Chloe from Woodlea Junior School wrote:
To solve this problem I made all the dots connect with lines creating the maximum amount on triangles possible in each different circular pegboard.
On the 4 pegboard, I made 4 right angle triangles.
On the 6 pegboard, I made 18 triangles but I couldn’t find out which triangles were there.
On the 8 pegboard, I made about 56 triangles, I may have counted wrong, but I can promise there were lots of triangles.
Georgia, also from Woodlea Junior School, wrote:
I knew that if you halve a diamond (or a square) it makes a triangle, so the first thing that I did was make a diamond on the circle. Then I made another diamond that was facing the other way round. By then, I already had about 15 triangles. After that, I turned on the centre point and started making lots of little triangles by connecting two lines in the centre so that they met in the middle and
made a triangle shape. I did that over and over again, but each time I made sure that I wasn’t ruining any of the other triangles unless when I did, it just split it into two smaller triangles. When I’d finished doing that, I couldn’t do anymore because if I did, it would have made lots of the triangles turn into shapes that weren’t triangles.
Nico from Toucan in Panama wrote:
I started by drawing squares inside the circle, then divided them by four. Each square gives you four triangle. Each peg should have 4 straight lines coming out from them.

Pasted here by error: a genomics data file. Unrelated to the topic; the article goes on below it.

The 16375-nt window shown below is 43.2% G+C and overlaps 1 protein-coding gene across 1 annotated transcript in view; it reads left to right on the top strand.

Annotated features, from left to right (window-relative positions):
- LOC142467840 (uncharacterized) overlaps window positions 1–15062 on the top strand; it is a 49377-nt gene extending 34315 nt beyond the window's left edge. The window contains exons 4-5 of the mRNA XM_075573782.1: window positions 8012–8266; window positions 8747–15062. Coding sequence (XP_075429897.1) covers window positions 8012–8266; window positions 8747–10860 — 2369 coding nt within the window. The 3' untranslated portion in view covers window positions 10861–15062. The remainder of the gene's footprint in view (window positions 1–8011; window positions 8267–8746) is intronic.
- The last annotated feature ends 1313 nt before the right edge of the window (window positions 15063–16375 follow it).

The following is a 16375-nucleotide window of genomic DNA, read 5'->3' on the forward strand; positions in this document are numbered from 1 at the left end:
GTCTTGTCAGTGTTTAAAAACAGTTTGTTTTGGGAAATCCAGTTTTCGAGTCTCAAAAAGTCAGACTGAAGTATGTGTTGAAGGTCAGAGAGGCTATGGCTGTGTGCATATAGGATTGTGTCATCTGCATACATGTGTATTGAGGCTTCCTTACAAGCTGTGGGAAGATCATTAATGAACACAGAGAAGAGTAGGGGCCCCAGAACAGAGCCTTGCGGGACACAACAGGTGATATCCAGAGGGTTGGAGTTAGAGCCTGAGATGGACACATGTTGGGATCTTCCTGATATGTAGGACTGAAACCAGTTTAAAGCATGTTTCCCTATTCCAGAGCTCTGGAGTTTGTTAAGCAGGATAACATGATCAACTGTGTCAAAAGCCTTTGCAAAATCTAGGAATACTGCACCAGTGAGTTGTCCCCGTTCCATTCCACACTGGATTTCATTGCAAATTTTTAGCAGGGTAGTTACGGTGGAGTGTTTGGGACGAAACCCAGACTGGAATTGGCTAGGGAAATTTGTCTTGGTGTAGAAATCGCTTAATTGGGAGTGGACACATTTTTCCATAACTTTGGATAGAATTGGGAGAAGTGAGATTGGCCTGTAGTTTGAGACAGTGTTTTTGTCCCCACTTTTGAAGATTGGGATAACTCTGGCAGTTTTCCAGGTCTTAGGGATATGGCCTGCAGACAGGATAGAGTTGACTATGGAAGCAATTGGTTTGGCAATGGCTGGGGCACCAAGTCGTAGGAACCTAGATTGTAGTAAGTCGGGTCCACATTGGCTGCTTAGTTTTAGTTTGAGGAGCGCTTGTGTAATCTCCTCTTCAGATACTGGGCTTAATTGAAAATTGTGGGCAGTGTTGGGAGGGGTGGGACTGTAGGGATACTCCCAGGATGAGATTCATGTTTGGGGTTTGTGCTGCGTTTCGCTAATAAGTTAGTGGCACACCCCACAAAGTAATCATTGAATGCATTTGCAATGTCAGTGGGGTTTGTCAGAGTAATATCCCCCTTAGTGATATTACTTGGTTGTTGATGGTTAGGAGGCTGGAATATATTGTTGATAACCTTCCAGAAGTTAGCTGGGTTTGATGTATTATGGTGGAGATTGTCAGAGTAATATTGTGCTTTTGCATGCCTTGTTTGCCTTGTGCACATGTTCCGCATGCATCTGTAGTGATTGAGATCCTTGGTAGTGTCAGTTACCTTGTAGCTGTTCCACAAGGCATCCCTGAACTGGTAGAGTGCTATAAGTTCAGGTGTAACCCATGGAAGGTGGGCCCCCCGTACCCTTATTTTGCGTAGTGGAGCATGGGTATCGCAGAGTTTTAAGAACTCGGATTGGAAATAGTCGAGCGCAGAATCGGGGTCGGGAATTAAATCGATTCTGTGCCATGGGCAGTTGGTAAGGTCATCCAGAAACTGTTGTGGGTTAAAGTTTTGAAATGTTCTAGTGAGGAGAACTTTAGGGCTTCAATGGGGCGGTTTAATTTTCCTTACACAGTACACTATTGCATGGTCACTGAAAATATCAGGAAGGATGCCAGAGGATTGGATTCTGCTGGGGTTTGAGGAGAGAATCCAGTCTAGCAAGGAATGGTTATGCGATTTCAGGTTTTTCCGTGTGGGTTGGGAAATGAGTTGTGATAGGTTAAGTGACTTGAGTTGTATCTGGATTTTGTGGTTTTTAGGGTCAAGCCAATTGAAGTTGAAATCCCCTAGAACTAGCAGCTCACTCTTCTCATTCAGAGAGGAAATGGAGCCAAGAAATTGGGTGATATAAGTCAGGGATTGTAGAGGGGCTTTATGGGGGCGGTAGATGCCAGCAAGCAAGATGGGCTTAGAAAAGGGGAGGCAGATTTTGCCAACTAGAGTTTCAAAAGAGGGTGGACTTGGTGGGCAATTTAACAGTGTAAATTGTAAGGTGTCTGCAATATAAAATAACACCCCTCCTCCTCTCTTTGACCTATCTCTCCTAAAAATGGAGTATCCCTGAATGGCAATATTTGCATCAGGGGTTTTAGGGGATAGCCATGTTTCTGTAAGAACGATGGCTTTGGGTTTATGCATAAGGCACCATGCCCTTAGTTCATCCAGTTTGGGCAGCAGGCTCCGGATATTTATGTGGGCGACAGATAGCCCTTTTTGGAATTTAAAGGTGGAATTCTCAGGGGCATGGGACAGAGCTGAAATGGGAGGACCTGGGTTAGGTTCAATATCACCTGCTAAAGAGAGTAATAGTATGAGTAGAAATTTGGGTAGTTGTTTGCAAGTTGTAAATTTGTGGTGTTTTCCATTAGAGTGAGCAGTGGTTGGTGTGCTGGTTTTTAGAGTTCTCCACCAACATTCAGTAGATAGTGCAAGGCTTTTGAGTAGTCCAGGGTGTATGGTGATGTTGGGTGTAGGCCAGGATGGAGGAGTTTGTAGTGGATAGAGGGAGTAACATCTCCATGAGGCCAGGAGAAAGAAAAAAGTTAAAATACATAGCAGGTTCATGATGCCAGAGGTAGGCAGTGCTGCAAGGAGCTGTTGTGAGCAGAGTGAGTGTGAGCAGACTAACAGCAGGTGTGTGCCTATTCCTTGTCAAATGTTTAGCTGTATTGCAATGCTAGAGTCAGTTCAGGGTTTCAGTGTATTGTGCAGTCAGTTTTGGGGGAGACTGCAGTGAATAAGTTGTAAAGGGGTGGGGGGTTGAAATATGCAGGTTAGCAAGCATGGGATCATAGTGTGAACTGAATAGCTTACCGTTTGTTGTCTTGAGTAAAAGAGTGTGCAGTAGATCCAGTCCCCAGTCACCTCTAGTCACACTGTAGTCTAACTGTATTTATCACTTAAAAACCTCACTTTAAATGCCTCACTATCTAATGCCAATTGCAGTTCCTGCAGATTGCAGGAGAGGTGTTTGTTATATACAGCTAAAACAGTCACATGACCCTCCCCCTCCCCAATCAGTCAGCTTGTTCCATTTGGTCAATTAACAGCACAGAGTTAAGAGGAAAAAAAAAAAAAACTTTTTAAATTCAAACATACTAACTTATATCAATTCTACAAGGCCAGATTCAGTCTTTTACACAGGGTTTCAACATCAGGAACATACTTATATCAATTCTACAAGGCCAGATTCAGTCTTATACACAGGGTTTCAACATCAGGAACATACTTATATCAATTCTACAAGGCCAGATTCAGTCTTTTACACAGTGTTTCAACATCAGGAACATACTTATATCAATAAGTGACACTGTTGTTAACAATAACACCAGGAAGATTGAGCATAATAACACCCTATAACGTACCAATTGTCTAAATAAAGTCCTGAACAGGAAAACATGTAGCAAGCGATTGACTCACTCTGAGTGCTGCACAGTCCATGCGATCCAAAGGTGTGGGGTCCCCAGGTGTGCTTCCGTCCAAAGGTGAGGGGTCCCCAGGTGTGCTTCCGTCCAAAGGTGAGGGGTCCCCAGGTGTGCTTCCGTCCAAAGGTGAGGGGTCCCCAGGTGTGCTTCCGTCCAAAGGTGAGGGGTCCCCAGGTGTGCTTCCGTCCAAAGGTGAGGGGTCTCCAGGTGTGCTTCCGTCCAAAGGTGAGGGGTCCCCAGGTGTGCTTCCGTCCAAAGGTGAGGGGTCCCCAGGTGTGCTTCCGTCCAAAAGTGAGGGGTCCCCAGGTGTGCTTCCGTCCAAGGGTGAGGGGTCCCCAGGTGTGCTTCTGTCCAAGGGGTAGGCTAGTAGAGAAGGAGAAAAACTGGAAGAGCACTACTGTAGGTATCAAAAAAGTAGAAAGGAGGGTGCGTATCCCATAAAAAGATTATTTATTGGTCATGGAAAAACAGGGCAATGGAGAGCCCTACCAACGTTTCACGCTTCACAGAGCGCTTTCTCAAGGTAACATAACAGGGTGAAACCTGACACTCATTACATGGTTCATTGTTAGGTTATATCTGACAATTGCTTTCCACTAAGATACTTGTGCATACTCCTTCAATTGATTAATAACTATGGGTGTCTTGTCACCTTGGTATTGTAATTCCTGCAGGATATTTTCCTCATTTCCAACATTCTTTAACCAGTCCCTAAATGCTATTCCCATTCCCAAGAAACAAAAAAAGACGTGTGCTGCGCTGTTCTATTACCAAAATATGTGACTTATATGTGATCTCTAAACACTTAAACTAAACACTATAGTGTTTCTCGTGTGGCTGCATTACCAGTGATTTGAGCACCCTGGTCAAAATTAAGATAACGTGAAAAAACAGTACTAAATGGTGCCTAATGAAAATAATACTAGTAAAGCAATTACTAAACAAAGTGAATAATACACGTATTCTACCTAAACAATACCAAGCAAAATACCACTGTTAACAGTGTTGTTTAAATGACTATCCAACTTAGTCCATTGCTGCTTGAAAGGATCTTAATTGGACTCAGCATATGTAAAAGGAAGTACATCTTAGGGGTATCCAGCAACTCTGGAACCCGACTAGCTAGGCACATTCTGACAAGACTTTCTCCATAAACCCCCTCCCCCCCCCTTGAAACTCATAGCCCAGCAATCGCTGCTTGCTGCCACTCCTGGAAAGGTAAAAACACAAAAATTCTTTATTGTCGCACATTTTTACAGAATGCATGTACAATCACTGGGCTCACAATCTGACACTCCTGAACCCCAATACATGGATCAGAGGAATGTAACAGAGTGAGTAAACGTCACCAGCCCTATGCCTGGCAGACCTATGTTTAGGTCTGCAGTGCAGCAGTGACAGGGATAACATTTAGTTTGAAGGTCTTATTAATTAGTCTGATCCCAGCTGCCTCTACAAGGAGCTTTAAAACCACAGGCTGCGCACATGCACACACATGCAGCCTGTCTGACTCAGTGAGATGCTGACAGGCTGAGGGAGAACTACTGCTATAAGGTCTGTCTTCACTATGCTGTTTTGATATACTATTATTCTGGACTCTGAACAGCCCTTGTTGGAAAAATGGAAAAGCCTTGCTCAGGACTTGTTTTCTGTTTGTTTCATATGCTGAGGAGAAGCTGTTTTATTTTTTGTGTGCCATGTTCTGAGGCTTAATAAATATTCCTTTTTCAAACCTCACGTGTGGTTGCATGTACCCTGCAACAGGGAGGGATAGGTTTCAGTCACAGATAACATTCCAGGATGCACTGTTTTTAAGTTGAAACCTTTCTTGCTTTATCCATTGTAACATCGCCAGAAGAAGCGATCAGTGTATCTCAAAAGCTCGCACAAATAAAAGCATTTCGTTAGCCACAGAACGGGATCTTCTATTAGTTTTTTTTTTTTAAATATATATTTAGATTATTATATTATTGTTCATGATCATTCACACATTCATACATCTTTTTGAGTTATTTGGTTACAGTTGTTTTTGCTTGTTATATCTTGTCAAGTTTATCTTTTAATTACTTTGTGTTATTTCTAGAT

Roberto also from Toucan in Panama said:
If you draw 4 straight lines out of each peg you make 4 triangles. In the end, you end up with 32 triangles out of each peg.
Thank you all. I wonder whether you thought about what makes one triangle different from another one... For example, on the four-peg board, Chloe says she created four triangles. Are they all different from each other?
Sam sent us her work on the problem, including the angles of all the triangles. Thank you Sam!
Can you see how she avoided counting any twice?
She first counted triangles with two corners on neighbouring pegs, then those two apart, and so on. She called two triangles the same if they had the same angles and not just if they used the same pegs. She explains this in a bit more detail below.
Here is her work:
First I labelled the points on the pegboard $ABCD$.
There are four possible triangles: $ABC$, $ABD$, $ACD$ and $BCD$. However these triangles are all the same shape (you can see this by rotating triangle $ABC$) so we could say that there is only one type of triangle that we can make.
This triangle has angles $90^\circ$, $45^\circ$ and $45^\circ$. I know this because if you draw a square around the points $ABCD$ and cut it in along the diagonal you get this triangle.
For the six point board, I again labelled the points as $ABCDEF$.
There are three possible triangles
$ABC$, with angles $120^\circ$, $30^\circ$ and $30^\circ$.
$ABD$, with angles $90^\circ$, $60^\circ$ and $30^\circ$.
$ACE$, with all angles $60^\circ$ (an equilateral triangle).
For the eight point board, I again labelled the pegs $ABCDEFGH$
There are five possible triangles
ABC, with angles $135^\circ$, $22.5^\circ$ and $22.5^\circ$.
ABD, with angles $112.5^\circ$, $22.5^\circ$ and $45^\circ$.
ABE, with angles $90^\circ$, $22.5^\circ$ and $67.5^\circ$.
ACE, with angles $90^\circ$, $45^\circ$ and $45^\circ$.
ACF, with angles $45^\circ$, $67.5^\circ$ and $67.5^\circ$.
Can you see how she worked out the angles in the triangles? Remember that the angles in a triangle add up to 180 degrees! You can divide the triangle (or the circle) into pieces whose angles you know to help you.